National Art Gallery of The Bahamas

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The National Art Gallery of The Bahamas

The National Art Gallery of The Bahamas is an art gallery in Nassau, The Bahamas. In September 2011 the gallery announced Amanda Coulson, as the new Director and 4 new staff appointments.[1] John Cox joined the gallery in January 2012 as Chief Curator.[2]

The National Art Gallery of The Bahamas (NAGB) was the first institution of its kind in the history of The Bahamas, announced in 1996, by then-Prime Minister, Hubert A. Ingraham, as part of a larger expanded system of museums that would record, preserve and historicize the narrative of the independent sovereign nation, established in 1973.

The NAGB is housed in the historic Villa Doyle (see below) situated on West and West Hill Streets, in Historic Charles Towne and on the border of Delancy Town, and is within easy walking distance of Downtown Nassau’s port and main business quarter. It physically bridges the two districts that are at the core of the nation: bustling Downtown—the hub of colonial power and continued wealth through commerce and tourism—and the ‘Over-the-Hill’ community—also known as the ‘nation’s navel’—where the Majority Rule leaders were born and raised. Sadly, once a thriving middle class community, the latter is now considerably diminished.

The museum boasts four gallery spaces—the PE, or permanent exhibition space, on the ground floor, which houses rotating shows drawn on the National Collection; The PS Room, a project space for monthly interventions, also on the ground floor; and two temporary exhibition spaces on the second floor (T1 and T2).

The NAGB is partially funded by a governmental subvention but engages a public-private network to operate and is also supported by the community that it serves, in the form of ticket sales, memberships, donations and otherwise.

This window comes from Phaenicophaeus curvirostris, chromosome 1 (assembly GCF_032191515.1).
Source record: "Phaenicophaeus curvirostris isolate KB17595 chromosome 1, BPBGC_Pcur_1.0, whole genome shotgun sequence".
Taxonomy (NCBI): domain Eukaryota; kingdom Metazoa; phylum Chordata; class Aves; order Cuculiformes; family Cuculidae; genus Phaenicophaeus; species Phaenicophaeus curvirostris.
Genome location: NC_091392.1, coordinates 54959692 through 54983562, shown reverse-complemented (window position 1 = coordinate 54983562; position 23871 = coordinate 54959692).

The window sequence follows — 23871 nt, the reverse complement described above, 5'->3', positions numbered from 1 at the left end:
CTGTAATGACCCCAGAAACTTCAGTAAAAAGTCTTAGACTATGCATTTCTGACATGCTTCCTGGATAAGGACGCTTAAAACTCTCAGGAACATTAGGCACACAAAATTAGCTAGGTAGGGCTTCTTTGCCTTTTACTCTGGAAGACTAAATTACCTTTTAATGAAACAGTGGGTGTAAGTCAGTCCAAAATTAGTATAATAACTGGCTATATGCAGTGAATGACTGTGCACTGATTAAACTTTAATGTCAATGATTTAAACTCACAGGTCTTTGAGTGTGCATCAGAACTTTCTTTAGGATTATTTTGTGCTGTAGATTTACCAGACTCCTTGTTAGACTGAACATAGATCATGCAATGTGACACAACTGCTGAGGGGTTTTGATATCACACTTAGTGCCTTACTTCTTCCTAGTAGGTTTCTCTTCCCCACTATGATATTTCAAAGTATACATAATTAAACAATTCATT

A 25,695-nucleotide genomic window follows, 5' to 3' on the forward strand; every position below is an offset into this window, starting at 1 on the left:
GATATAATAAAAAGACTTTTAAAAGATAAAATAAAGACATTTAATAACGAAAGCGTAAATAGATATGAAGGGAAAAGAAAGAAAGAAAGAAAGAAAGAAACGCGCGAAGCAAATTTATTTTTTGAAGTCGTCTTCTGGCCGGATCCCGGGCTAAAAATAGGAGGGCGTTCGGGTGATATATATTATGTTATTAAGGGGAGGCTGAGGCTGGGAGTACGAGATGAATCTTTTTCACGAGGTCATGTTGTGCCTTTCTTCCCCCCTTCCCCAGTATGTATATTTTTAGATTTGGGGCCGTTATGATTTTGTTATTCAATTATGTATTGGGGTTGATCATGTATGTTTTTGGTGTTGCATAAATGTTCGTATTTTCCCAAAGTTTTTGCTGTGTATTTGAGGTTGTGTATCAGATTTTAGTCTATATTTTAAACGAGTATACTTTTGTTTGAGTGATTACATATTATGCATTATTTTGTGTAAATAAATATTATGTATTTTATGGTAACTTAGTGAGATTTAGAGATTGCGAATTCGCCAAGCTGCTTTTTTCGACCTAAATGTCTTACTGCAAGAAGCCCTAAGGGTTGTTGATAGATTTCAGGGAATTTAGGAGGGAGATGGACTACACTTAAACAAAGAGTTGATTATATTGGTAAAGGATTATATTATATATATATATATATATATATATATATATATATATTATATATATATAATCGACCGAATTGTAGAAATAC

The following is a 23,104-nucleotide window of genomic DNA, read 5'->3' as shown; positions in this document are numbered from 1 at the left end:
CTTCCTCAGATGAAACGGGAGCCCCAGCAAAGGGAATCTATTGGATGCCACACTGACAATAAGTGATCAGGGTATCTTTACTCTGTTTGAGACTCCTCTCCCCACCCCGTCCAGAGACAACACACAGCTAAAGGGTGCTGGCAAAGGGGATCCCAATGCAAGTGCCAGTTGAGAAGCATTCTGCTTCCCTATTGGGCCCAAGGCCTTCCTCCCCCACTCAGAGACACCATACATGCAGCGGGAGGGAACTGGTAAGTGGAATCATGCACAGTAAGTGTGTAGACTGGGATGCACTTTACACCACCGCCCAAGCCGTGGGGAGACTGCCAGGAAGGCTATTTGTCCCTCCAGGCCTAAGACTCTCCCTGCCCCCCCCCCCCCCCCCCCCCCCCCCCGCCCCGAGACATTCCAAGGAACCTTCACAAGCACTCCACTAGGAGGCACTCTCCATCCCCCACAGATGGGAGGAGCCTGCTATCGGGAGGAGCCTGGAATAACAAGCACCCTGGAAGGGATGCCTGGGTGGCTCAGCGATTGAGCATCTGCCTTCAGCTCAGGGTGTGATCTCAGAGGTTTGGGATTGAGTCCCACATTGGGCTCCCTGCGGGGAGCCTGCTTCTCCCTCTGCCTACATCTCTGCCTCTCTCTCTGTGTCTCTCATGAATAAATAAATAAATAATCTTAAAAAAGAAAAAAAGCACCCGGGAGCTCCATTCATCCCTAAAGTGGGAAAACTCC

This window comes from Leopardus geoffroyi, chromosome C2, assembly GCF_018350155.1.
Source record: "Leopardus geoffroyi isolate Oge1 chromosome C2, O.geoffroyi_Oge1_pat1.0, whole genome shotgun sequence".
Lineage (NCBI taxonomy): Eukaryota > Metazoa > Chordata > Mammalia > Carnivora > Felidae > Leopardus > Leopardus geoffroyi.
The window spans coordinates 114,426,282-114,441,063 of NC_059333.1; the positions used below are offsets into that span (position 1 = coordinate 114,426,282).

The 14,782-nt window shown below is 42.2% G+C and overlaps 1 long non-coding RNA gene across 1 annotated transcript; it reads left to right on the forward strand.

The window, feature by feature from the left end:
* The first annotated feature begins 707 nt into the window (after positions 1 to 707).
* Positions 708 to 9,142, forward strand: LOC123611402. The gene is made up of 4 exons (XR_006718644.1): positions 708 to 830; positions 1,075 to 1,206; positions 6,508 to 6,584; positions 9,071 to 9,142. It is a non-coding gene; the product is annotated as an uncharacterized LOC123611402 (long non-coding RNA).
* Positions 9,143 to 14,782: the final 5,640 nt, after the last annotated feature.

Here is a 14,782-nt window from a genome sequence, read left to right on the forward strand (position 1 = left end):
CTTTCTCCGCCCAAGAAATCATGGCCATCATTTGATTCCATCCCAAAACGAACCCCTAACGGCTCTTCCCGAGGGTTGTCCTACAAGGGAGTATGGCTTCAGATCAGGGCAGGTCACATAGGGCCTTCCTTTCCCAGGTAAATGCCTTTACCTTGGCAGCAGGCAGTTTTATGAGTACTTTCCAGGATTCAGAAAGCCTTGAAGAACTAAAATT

The museum is housed in the Villa Doyle, a mansion built in the 1860s as the home to first Chief Justice in The Bahamas. After the addition of a new wing in the 1920s, it became one of Nassau’s prized stately homes. Positioned on the rise overlooking the top of West Street, Villa Doyle is typical of great houses of earlier centuries with surrounding verandahs.

Left to wrack and ruin in the modern age, many argued for its demolition to obliterate the reminder of our colonial past. Under a campaign lead by historian and founding Chairman, Dr. Gail Saunders, the building was saved as a site where history could be recognized, unpacked and interpreted. The building was subsequently restored in the 1990s to become the NAGB.

Villa Doyle’s restoration took almost seven years to complete involving a team of professionals and consultants under the supervision of architect, Anthony Jervis; Civil Engineer, Mr. George Cox; and the National Art Gallery’s Committee chaired by Dr. Gail Saunders.


  1. ^ NAGB. "NAGB Announces New Director & Staff Appointments". NAGB. Archived from the original on 2 February 2012.
  2. ^ NAGB. "Incoming Director Coulson appoints John Cox as new NAGB Chief Curator". NAGB. Archived from the original on 2 February 2012.

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Coordinates: 25°04′31″N 77°20′50″W / 25.0754°N 77.3473°W / 25.0754; -77.3473